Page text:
Connecting dots for digital learning and teaching

3 Secrets for Better, Error-Free Writing

This is a guest blog post by Brian Patterson. What’s your secret of better writing ? You are more than welcome to share your tips and useful tools with us by giving your comments!


The written word is a funny thing. Get it right, and you can build nations, stop wars, and create monumental movements. Get it wrong and at best you are simply ignored or forgotten, and at worst you are ostracized. As they say, “the devil is in the details”. If you can avoid typos and grammar mistakes in your writing, you can ensure that readers can focus on your message rather than being distracted by

Today I’d like to share my top 3 tips for eliminating errors from my writing and improving the quality of my written words. For any important documents that leave my desk (or inbox), I am certain to apply all of these steps so that my message is crystal clear.

Use that Thesaurus

Have you used a thesaurus since grade school? If not, it may be time to rethink that. Thesauruses are great for adding a deeper dimension to your writing. Rather than using tired and meaningless words such as “unhappy”, a thesaurus can steer you towards words with a much richer meaning, such as “discouraged”, “sorrowful”, or “downcast”. It is the little things that will set your work apart from the rest, and demonstrating a strong command of the English language through the use of a wide vocabulary in a clear indication of intelligence and knowledge. So, if you haven’t checked out a thesaurus in a while, head over to a site like next time you are writing a document.

Take Advantage of a Grammar Checker

Online grammar checkers have come quite a long way from that red or green squiggly underline in Microsoft Word. While those underlines were a breakthrough 10 years ago, now sophisticated grammar check tools such as review content for everything from little typos to advanced grammar issues such as dangling modifiers, comma splices, and subject-verb agreement. For any formal document, it really is critical to run it through a tool like this, as it will be reviewed and graded just as if you had your own personal English teacher reviewer.

Say it Out Loud

Reading what you write aloud is an amazing hack for picking up on typos that you would otherwise miss. When you just read what you write to yourself (not aloud), your brain tends to fill in missing letter and punctuation, skip over duplicated words, and fix continuity issues. However, when you read your work aloud, something magical happens. You are forced to focus on each and every word, and as such, your brain will stumble on mistakes rather than fixing them in your mind. This means that you’ll pick up on a majority of your typos by just reading your content aloud. If I do nothing else before sending out an email or writing a note, I absolutely read it aloud.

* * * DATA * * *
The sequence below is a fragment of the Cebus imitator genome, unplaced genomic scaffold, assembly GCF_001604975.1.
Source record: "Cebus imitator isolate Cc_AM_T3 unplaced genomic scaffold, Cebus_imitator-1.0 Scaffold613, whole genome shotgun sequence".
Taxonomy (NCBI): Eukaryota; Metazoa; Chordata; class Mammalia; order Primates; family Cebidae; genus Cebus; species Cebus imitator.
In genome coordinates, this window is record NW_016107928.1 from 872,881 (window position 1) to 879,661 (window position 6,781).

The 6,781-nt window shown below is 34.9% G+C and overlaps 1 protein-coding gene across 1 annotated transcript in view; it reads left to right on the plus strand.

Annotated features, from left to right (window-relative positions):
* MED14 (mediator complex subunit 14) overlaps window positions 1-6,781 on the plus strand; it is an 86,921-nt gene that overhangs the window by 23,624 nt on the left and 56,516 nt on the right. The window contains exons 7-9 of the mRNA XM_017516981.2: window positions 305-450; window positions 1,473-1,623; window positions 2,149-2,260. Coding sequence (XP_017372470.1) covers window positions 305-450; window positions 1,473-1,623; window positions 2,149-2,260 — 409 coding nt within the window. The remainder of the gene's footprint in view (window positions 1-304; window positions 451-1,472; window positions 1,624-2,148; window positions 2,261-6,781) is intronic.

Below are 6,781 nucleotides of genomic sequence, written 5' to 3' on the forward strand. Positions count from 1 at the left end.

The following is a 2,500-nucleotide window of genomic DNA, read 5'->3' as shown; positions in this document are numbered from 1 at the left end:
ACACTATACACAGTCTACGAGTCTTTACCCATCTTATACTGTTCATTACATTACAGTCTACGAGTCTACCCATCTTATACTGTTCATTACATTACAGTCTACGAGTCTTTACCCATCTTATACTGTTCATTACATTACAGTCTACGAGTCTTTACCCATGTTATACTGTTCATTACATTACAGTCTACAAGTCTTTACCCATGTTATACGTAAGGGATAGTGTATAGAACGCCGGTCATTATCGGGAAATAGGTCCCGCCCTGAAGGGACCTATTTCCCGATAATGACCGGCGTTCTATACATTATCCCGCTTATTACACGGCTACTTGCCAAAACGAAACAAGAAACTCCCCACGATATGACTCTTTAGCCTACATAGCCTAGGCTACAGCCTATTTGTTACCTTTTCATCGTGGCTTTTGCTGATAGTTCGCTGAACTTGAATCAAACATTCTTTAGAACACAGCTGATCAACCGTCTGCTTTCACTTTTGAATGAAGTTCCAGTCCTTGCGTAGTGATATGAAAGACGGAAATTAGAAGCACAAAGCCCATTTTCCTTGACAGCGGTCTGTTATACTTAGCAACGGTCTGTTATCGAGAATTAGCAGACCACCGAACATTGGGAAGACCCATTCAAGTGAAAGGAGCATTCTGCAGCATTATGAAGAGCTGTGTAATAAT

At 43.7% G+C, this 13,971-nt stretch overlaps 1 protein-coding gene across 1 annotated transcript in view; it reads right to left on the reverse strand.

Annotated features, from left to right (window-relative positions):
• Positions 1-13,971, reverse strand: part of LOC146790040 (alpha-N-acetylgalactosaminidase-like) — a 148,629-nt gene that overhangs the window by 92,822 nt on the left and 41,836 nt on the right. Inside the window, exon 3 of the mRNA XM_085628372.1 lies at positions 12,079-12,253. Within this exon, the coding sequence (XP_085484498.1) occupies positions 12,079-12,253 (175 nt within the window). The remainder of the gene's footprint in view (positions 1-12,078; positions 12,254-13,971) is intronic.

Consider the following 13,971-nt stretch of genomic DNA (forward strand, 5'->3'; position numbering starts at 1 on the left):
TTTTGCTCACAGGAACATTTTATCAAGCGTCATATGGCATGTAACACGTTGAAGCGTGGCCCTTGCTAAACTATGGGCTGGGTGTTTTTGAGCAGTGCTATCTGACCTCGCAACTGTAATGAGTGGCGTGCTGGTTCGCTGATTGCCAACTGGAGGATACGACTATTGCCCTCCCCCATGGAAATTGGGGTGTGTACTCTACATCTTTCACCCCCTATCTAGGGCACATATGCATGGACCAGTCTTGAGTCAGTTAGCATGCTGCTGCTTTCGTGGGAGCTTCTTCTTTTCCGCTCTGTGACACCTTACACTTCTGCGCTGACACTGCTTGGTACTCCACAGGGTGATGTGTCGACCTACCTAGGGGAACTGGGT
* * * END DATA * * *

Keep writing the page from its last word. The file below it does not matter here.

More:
There you have it, my top 3 tips for error-free, quality content. It may sound like a bit much, but remember that when people read your work, they form opinions about you. You would much rather have those opinions be based on your ideas and eloquence, rather than your accidental misuse of the English language.


Brian Patterson is an IT consultant with a background in web development and marketing for corporate and government clients in the Washington, DC area.  Brian currently works with, a web-based grammar and spell check tool that is used by over 300,000 students and hundreds of Universities worldwide. In addition to the web-based Grammarly tool, there are also plugins for Microsoft Word and Blackboard to check content directly from those applications.  You can read more about the tool, and Grammar talk in general, at

Courtesy : Photo by Kim Piper Werker


2 Responses »

  1. This is an essential note for anyone who enjoys writing. As a scholar in the Arts and Sciences, I find this information to be very useful and pertinent for: bloggers, journalism, and commentators.

  2. Writing is the essence of life. When someone writes, for example, he/she ought to do the following: proofreading, revising, and editing. Many times, it may occur that a commentator, journalist, or a blogger has published his writing by omitting this aspect. Nevertheless, some typographical errors may be excusable-especially for those who might be aware after the printing: this requires a good command of both syntax and morphology. Besides the emphatic points, namely, proofreading, revising, and editing, express your ideas clearly and use a dictionary. Finally, do not publish your writing until that you are ensured of its grammatical content.

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